Besides an extra layer of fees, the downside of investing through a multi-manager is that performance may be diluted, as underperforming constituents of the fund-of-funds portfolio reduce the positive impact of the top performers. When analysing the performances of the universe of funds of funds versus the universe of single-manager hedge funds, there is a much wider dispersion of returns in the single-manager hedge fund space. After taking fees into account, funds of funds typically underperform the top quartile of single-manager hedge funds, but outperform the bottom quartile. Direct investors who are thus confident that they will consistently choose the top-performing hedge funds should experience performance that is superior to the funds of funds. However, with funds of funds being effective diversifiers, the multi-management approach remains more of a ‘risk tool’. For investors looking to ‘supersize’ returns and who are willing to take on that risk, going direct might be the more appropriate course of action.
Another potential downside to investing through a fund of funds is that the investor gives up control over the asset allocation process. For those investors who prefer to be involved in this, some funds of funds use a building block approach where investors can control the top-down strategic asset allocation process, with the funds of funds’ expertise in manager selection used in creating the building blocks from a bottom-up perspective. Another option for such investors is to use a managed account platform, which can help the investor retain the manager selection process whilst outsourcing many of the operational and portfolio risk management functions to the managed account platform provider. In South Africa, however, many funds of funds already make use of managed accounts to mitigate non-market risk.
The price of peace of mind
Multi-managers might on the surface look like the more expensive option, but this view may not adequately discount the risks inherent in hedge fund investing. With more manager-specific risks or risks that are not easily quantifiable (such as regulatory or reputational risk), or risks for which the probability of occurring is low but with a substantial negative monetary impact when it does, multi-managers are paid to take much of this uncertainty out of the equation.
Using a multi-manager can also take a lot of the (often short-term) emotional challenges out of the investment decision provided the multi-manager follows a scalable and consistent investment process with a view to creating long-term wealth.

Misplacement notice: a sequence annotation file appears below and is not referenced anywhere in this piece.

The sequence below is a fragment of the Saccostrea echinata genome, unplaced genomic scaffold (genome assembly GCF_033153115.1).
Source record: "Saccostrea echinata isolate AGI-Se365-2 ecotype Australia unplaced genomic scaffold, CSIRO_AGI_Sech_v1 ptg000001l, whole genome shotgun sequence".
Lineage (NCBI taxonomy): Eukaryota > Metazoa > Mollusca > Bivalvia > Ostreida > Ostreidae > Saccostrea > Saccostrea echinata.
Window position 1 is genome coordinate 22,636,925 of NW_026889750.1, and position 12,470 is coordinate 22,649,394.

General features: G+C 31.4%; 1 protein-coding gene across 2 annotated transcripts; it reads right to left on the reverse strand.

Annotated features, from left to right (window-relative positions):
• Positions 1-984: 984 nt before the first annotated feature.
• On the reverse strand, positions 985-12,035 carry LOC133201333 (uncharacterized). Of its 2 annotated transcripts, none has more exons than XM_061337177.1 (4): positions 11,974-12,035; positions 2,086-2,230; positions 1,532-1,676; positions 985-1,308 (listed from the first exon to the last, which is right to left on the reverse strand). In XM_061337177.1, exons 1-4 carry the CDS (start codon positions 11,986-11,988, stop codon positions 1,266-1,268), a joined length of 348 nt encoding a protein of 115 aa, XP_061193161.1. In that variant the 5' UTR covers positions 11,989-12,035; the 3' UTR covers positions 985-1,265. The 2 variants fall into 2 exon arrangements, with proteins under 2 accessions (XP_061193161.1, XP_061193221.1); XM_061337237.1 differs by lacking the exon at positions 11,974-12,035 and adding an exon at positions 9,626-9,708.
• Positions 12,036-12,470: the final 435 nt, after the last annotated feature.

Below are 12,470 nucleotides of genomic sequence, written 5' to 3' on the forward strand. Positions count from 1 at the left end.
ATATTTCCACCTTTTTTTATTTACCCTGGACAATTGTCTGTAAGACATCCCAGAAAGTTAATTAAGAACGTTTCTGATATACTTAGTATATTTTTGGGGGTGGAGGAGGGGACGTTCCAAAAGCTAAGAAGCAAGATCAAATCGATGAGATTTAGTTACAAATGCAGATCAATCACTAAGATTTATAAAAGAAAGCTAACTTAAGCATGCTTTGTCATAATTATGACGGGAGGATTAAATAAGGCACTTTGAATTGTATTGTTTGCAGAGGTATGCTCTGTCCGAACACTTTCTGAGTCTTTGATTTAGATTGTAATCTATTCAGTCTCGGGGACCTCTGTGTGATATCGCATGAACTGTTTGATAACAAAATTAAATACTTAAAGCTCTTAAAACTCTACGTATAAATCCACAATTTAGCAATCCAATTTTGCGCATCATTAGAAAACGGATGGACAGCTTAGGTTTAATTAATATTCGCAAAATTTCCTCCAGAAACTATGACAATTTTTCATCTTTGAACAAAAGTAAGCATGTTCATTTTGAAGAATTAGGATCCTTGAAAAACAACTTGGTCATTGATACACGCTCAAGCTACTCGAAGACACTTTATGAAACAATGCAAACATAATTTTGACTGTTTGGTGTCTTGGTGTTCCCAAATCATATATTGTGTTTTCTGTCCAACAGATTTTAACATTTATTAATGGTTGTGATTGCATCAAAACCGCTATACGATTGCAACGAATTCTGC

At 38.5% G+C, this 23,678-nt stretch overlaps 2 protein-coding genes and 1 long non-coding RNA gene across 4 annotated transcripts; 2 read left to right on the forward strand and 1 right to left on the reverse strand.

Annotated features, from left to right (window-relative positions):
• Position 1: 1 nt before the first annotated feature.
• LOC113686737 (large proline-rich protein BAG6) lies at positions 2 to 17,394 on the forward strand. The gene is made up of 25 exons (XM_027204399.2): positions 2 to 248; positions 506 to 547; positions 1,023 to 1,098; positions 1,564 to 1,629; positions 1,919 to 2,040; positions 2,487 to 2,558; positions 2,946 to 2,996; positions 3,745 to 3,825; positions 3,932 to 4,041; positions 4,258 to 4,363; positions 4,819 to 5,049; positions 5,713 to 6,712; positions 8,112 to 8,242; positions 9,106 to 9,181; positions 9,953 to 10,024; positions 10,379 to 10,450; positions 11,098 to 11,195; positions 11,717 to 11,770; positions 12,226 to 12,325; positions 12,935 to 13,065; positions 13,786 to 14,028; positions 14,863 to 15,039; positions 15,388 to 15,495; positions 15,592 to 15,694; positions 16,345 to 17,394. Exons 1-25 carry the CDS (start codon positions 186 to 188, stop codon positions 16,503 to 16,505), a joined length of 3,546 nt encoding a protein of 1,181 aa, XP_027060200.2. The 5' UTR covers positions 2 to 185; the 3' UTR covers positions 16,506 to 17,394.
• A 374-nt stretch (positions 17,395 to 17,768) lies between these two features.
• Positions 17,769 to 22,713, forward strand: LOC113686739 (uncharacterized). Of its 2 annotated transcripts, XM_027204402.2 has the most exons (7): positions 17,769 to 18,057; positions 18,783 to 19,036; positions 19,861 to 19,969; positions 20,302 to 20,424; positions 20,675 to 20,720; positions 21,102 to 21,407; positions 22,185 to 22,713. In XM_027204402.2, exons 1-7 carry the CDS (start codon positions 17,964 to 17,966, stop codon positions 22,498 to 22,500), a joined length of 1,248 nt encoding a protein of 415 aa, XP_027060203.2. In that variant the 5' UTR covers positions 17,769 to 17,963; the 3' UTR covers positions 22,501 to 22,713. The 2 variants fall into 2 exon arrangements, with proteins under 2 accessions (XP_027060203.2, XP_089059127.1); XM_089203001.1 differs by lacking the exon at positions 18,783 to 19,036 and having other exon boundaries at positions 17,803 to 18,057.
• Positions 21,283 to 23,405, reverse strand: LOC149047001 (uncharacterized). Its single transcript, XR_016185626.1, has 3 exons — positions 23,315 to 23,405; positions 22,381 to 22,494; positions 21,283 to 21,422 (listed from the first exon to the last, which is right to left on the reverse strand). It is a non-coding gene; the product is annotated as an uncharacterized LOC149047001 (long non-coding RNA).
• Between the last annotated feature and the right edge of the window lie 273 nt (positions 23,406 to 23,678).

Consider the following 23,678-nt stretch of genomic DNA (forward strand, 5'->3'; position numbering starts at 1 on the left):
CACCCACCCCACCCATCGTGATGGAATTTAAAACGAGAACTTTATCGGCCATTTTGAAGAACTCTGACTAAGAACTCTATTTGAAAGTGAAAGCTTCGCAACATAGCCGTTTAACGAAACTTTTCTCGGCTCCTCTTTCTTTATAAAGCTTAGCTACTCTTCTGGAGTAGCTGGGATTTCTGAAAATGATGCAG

An investor with the time, experience and infrastructure would probably prefer to invest directly with a single manager. However, most investors would be well advised to rather outsource the portfolio and risk management to an experienced, dedicated and professional team as provided by a fund of funds. Well-known hedge fund manager Barton Biggs, author of Hedgehogging, calls this that “important layer of fiduciary insulation”.
Questions to ask when choosing a fund of hedge funds provider
Is your fund of hedge funds provider a licensed hedge fund Financial Services Provider as defined in the Code of Conduct for Administrative and Discretionary Financial Service Providers, 2003?
What is the size and composition of the manager research, investment and operations support teams and do they have relevant experience?
What investment philosophy and portfolio construction methodology is followed?
How do they view and apply risk management of funds of hedge funds portfolios?
Are non-investment functions, for example, fund valuation or ‘pricing’, outsourced to independent third parties?
From a legal or investment vehicle perspective, how is the fund of hedge funds portfolio set up and what protection does this offer the investor in terms of liability limited to the investment amount?
What is the scope of the provider’s research of the investable universe of hedge funds?
Does your provider have a sound industry reputation, and to what extent is the team capable of securing capacity or better investment terms on your behalf?
What does Regulation 28 mean for your alternative investments allocation?
The amended Regulation 28 of the Pension Funds Act clarifies the extent to which local pension funds can invest in alternative investments.
Among the principles highlighted is that a pension fund and its board have a fiduciary duty to act in the best interest of their members, including adopting a responsible investment approach that will lead to adequate risk-adjusted returns to meet the fund’s specific needs and liabilities.
A long-term perspective should be taken on investments in funds of hedge funds, designed to be a core compounding part of the total portfolio, which can make these suitable for pension funds with long-term liabilities. The diversification obtained through funds of hedge funds often leads to more stable returns with lower volatility over time.
Another principle highlighted in Regulation 28 is the need for ‘reasonable due diligence’ prior to investing, and to have an understanding of the risk profile of assets. These functions are effectively outsourced to the fund of hedge funds manager when using the multi-manager approach.
The maximum exposure to a single hedge fund is limited to 2.5% of the pension fund’s total assets; the maximum investment allowed in a fund of hedge funds portfolio is 5%, acknowledging the additional diversification, oversight and risk mitigation obtained.
This article first appeared in HedgeNews Africa (Third Quarter 2011, Page 8 – 9). For more information, please visit www.hedgenewsafrica.com.